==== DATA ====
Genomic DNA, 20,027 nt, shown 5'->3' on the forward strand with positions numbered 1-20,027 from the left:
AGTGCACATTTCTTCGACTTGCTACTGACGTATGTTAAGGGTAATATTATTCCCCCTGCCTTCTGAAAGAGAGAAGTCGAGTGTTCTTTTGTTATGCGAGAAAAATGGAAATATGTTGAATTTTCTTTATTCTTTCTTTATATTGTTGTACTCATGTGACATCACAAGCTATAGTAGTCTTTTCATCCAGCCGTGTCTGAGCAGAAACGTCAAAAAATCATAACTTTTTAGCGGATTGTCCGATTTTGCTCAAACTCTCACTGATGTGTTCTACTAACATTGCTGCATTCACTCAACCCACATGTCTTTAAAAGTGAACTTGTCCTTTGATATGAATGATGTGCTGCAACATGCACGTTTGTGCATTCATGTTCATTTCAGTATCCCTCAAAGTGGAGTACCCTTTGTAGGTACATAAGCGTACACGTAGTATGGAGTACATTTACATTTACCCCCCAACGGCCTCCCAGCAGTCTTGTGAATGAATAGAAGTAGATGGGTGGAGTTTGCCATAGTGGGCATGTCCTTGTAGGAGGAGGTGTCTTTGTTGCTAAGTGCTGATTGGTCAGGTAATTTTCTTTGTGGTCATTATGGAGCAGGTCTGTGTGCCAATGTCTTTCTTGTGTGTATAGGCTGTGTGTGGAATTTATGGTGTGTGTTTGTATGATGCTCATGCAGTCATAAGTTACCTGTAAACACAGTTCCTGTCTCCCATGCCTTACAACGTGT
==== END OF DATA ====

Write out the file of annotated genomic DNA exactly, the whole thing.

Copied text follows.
Genomic DNA, 20,027 nt, shown 5'->3' on the forward strand with positions numbered 1-20,027 from the left:
AGTGCACATTTCTTCGACTTGCTACTGACGTATGTTAAGGGTAATATTATTCCCCCTGCCTTCTGAAAGAGAGAAGTCGAGTGTTCTTTTGTTATGCGAGAAAAATGGAAATATGTTGAATTTTCTTTATTCTTTCTTTATATTGTTGTACTCATGTGACATCACAAGCTATAGTAGTCTTTTCATCCAGCCGTGTCTGAGCAGAAACGTCAAAAAATCATAACTTTTTAGCGGATTGTCCGATTTTGCTCAAACTCTCACTGATGTGTTCTACTAACATTGCTGCATTCACTCAACCCACATGTCTTTAAAAGTGAACTTGTCCTTTGATATGAATGATGTGCTGCAACATGCACGTTTGTGCATTCATGTTCATTTCAGTATCCCTCAAAGTGGAGTACCCTTTGTAGGTACATAAGCGTACACGTAGTATGGAGTACATTTACATTTACCCCCCAACGGCCTCCCAGCAGTCTTGTGAATGAATAGAAGTAGATGGGTGGAGTTTGCCATAGTGGGCATGTCCTTGTAGGAGGAGGTGTCTTTGTTGCTAAGTGCTGATTGGTCAGGTAATTTTCTTTGTGGTCATTATGGAGCAGGTCTGTGTGCCAATGTCTTTCTTGTGTGTATAGGCTGTGTGTGGAATTTATGGTGTGTGTTTGTATGATGCTCATGCAGTCATAAGTTACCTGTAAACACAGTTCCTGTCTCCCATGCCTTACAACGTGT